By Karen Laurie
The 104-page discourse provides in-depth data on the menace of the drug habit among youth in India today. From 2015, DBRC has conducted training programmes on combatting drub abuse at schools in ten Indian cities, namely Kochi, Kolkata, Mumbai, Pune, Goa, Hyderabad, Bengaluru, Chennai, Delhi and Chandigarh.
The programmes and research on the issue reached its culmination with the publication of the book, which is aimed at helping school administrators, teachers understand issues related to substance abuse among school children and to prevent such occurrences.
The book breaks down the complex terminology associated with drug abuse, right from defining drug and substance abuse, to highlighting the progression of the habit, the risk, factors that contribute to abuse and eventually the dangerous chemistry associated with drug and substance abuse that essentially re-programmes the brain of a healthy child to ‘negatively impact cognitive functions’. Despite alarming numbers, unfortunately educational institutions have not yet identified drug or substance abuse as a problem that could have life-changing consequences on a child.
“In some places administrations are not even attentive to the issue,” Father Fernandes said. “Some administrations are attentive to the issue and want to do something about it in a couple of cities, for example, when we were trying to get in touch with schools; they were not even willing to accept the idea because they felt if we do a training programme like this it will seem that there are drug addicts in the school and it will bring a bad name to the school... Probably this has not really hit the administration, perhaps they have not found severe enough instances for them to awaken to the reality of sensitisation and that is an issue.”
The book highlights several “vulnerability factors” that could push a child into experimenting with substances. These factors could be on an individual level, with attention and learning disabilities, low self-esteem; at family level, with conflict-ridden families; school level, caused by academic failure; or even community level, which stems from the easy availability of substances.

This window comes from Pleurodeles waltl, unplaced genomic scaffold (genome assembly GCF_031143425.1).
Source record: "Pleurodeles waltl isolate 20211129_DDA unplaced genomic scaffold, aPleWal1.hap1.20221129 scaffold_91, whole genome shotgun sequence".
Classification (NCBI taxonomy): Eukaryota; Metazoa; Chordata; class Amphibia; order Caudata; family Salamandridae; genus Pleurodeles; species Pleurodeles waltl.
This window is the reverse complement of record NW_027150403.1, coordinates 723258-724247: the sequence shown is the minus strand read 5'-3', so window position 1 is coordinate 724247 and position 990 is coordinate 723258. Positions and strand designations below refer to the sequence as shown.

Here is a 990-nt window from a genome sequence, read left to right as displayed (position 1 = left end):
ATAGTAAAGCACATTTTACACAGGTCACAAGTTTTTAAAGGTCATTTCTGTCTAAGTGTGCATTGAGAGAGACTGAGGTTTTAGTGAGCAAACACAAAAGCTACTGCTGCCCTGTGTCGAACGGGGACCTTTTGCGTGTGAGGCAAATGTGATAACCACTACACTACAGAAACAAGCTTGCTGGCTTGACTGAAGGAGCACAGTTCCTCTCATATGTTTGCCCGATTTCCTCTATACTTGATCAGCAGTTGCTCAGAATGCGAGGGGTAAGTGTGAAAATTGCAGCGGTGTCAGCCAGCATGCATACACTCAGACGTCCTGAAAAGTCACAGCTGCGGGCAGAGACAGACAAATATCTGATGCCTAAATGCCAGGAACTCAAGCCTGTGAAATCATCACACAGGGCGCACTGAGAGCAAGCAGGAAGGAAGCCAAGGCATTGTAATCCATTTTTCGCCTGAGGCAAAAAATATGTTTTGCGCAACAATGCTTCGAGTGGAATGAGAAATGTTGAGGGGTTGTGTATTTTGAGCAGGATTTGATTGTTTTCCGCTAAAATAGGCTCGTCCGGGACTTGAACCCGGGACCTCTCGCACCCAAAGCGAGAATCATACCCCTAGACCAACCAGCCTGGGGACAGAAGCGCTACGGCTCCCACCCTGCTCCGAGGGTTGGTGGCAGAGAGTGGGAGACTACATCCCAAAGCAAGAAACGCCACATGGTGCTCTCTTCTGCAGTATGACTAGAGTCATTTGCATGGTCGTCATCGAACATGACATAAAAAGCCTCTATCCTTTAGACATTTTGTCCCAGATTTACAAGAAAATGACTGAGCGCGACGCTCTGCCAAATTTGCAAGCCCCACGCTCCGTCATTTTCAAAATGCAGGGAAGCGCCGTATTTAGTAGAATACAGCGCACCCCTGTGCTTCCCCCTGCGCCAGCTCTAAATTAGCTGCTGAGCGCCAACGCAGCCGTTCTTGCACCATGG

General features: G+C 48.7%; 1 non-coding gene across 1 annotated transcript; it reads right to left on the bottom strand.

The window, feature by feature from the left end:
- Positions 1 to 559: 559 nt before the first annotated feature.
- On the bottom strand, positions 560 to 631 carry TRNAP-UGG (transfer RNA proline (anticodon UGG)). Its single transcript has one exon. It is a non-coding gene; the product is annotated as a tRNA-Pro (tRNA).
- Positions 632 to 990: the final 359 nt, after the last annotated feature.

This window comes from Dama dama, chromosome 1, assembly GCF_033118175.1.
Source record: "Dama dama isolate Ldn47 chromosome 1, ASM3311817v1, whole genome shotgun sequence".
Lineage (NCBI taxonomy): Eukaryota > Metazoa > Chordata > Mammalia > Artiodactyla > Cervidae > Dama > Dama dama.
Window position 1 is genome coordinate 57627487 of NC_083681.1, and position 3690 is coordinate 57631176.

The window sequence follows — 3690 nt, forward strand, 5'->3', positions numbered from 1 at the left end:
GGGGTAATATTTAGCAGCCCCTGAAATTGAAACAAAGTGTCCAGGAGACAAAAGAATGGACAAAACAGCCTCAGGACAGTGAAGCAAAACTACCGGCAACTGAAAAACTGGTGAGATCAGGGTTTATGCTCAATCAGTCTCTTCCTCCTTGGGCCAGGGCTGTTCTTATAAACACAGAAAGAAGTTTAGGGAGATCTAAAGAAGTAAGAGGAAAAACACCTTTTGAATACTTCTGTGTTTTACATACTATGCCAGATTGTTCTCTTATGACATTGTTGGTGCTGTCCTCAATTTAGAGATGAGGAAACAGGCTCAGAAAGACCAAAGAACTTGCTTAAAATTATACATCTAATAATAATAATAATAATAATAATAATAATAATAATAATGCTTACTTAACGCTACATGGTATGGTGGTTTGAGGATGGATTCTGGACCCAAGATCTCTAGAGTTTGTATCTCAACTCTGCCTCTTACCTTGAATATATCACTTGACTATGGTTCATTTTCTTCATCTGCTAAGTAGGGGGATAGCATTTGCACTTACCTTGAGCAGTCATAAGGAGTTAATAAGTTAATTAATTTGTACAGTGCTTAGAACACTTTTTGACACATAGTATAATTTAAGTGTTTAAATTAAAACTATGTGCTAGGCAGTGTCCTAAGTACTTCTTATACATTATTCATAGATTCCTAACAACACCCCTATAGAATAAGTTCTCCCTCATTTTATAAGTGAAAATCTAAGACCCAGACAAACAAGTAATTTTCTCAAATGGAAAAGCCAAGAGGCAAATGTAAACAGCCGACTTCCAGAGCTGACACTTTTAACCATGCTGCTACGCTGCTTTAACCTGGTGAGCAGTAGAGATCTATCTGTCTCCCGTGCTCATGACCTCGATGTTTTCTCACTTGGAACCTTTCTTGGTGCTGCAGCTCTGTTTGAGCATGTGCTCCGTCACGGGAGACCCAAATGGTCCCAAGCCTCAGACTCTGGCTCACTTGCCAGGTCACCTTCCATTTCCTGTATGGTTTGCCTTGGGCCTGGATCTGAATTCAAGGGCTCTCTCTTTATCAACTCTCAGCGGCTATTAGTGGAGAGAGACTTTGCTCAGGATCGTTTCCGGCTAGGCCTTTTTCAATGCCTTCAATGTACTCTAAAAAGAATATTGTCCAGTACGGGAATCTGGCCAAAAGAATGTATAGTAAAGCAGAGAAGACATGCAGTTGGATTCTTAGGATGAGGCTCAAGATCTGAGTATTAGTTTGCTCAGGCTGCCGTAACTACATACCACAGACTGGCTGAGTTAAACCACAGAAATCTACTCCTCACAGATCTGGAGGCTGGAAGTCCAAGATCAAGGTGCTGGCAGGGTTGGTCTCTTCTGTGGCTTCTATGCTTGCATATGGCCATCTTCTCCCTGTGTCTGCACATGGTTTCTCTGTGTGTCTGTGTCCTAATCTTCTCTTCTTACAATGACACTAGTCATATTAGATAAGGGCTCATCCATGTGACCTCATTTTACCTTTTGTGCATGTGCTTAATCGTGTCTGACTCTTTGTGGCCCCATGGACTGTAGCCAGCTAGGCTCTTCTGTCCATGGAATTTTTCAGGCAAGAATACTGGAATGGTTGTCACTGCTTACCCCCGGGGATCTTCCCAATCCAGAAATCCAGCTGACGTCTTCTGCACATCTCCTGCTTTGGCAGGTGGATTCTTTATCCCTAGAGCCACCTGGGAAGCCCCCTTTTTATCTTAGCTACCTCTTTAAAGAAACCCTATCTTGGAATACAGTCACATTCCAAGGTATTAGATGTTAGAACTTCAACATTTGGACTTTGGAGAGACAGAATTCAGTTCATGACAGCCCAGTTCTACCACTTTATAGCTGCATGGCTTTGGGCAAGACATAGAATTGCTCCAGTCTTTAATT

“Vulnerability factors are at an individual level; they are on the family level; they are on the school level, and they are on a society level. So, this is what I would like to highlight most in the chapters, rather than just focus on the mere fact of drugs and substances. What I want to focus on is the vulnerability factors, and when I say prevention this is what I think needs to be done. So, what I have been noticing is if families are not stable, if there are conflicts within the family, husband and wife fighting with each other, if there is violence in the family, either physical abuse, sexual abuse, within the immediate or more extended family, if there are instances of mental health issues in family, then the children begin to feel unable to handle the insecurity of the basic family, that is when the likelihood of this happening is there,” Father Fernandes said.
“Even perfectionism is a strong thing. What people would want to achieve is sometimes the source of the problem. They want to achieve academic success. But when they start hard-driving children, and children are not able to meet up to parental expectations, that’s when it happens, or when parents are extremely over-critical about the performance of children, where they push them to achieve, that’s when they actually fall. So, for me that would be a vulnerability. It just struck me that somebody from a well-placed family, financially well-off family, spoke about a son on this, what struck me when I spoke was an active conflict between the parents.”